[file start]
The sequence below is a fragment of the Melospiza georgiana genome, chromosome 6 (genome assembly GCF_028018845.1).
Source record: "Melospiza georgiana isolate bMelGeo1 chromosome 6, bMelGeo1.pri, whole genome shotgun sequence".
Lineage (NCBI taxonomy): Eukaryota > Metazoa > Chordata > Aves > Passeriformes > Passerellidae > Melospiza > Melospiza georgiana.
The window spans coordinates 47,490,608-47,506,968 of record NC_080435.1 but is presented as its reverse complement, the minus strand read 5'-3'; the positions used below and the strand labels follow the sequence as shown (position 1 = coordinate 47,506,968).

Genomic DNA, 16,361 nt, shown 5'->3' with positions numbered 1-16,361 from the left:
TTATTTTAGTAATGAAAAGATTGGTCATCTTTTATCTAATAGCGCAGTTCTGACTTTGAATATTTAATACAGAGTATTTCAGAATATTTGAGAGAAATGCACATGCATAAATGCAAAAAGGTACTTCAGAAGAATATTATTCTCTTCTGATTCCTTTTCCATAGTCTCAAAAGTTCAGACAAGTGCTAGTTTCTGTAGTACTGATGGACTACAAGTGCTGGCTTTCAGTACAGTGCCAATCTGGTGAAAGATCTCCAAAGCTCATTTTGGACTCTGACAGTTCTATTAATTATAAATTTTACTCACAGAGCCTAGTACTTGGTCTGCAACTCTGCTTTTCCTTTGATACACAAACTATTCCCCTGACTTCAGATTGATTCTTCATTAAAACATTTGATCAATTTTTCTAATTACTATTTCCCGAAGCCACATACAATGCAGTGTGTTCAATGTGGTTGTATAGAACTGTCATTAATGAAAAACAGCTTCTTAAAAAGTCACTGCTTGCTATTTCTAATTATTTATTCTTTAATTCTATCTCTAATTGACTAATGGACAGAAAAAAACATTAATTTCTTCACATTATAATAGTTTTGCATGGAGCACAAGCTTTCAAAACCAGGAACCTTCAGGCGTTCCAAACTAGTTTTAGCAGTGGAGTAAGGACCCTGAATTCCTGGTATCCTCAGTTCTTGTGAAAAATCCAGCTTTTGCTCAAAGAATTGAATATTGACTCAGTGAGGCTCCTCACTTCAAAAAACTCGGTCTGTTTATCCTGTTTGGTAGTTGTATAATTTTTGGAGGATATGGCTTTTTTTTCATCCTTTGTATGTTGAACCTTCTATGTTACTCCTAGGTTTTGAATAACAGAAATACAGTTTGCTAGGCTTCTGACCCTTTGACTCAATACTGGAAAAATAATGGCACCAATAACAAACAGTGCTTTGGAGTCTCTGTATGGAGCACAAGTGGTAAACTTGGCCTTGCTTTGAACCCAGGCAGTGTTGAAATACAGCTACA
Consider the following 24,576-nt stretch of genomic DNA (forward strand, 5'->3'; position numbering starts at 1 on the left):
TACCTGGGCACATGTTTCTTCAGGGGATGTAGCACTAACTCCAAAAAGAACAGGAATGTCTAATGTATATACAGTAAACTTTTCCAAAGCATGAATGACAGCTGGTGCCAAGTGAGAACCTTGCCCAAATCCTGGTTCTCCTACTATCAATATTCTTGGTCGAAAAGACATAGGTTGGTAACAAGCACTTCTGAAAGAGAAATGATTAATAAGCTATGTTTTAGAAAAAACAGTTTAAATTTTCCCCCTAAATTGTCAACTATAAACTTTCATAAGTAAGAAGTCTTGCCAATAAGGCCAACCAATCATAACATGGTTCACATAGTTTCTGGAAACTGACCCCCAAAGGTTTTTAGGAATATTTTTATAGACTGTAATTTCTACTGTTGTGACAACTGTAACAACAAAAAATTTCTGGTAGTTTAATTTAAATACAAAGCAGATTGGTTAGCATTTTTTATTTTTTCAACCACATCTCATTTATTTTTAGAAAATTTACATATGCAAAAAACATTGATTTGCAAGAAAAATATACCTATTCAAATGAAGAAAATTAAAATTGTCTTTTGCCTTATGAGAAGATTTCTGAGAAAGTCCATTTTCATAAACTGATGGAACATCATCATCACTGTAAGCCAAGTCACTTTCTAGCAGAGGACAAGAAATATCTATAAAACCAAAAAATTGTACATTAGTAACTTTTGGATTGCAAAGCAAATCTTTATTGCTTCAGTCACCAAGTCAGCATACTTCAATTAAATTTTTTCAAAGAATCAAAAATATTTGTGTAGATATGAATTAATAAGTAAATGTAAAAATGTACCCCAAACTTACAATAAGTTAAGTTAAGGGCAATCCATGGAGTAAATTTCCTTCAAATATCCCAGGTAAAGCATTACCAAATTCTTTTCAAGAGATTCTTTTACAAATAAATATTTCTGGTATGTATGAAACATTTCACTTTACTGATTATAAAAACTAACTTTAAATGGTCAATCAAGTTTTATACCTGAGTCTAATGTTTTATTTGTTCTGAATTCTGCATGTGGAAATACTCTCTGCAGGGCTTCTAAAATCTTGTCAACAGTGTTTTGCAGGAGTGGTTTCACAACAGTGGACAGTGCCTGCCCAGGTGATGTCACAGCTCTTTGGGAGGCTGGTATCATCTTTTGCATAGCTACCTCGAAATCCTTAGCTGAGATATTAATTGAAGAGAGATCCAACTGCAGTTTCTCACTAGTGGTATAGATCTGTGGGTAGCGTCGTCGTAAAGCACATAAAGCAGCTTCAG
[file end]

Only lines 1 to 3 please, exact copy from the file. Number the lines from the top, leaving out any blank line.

The sequence below is a fragment of the Melospiza georgiana genome, chromosome 6 (genome assembly GCF_028018845.1).
Source record: "Melospiza georgiana isolate bMelGeo1 chromosome 6, bMelGeo1.pri, whole genome shotgun sequence".
Lineage (NCBI taxonomy): Eukaryota > Metazoa > Chordata > Aves > Passeriformes > Passerellidae > Melospiza > Melospiza georgiana.